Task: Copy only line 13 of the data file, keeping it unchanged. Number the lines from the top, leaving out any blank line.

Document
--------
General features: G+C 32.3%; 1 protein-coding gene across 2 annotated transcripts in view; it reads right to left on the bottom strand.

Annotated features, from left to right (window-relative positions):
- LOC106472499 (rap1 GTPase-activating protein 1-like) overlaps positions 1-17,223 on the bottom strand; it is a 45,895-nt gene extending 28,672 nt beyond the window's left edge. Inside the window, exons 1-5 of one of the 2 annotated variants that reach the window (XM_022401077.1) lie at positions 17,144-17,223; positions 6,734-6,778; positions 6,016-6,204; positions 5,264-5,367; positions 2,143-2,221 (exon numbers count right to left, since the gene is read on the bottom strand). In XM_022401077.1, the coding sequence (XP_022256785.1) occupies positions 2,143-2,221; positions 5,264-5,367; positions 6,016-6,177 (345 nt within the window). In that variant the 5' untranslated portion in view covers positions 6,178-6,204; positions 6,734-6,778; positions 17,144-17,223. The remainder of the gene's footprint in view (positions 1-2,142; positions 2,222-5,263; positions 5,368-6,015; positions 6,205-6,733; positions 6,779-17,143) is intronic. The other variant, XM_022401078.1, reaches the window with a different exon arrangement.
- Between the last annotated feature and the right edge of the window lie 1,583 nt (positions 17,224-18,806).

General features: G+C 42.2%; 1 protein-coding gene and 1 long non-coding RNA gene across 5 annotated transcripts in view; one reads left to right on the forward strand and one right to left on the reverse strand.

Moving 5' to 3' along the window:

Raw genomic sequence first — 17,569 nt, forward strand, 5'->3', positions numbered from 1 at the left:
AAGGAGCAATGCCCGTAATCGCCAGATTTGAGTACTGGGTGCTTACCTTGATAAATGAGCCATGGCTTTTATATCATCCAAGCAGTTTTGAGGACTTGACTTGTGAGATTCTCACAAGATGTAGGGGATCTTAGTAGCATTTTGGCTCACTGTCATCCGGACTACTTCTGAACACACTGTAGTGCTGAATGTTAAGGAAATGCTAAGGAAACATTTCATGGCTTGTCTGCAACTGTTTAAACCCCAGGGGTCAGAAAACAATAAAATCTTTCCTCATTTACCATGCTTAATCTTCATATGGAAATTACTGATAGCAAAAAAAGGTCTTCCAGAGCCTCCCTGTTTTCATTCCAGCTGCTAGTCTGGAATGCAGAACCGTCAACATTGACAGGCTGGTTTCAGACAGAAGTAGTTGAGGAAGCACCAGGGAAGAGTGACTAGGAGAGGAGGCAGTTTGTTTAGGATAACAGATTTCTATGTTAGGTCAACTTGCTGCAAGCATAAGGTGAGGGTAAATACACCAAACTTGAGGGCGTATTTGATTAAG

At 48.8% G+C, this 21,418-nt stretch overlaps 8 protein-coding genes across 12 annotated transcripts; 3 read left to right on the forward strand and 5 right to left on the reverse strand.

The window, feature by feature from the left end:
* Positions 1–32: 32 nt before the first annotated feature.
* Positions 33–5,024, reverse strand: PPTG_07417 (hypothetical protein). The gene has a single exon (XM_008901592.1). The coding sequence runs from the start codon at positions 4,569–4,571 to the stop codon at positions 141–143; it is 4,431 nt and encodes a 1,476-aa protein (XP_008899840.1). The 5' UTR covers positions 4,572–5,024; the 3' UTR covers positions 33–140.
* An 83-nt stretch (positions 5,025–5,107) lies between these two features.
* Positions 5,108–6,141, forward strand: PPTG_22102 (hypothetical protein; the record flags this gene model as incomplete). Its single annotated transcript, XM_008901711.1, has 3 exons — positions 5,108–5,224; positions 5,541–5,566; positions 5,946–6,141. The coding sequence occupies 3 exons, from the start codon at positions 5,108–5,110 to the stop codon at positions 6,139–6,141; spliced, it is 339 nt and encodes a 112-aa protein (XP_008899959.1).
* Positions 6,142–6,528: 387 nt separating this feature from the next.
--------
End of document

* An 83-nt stretch (positions 5,025–5,107) lies between these two features.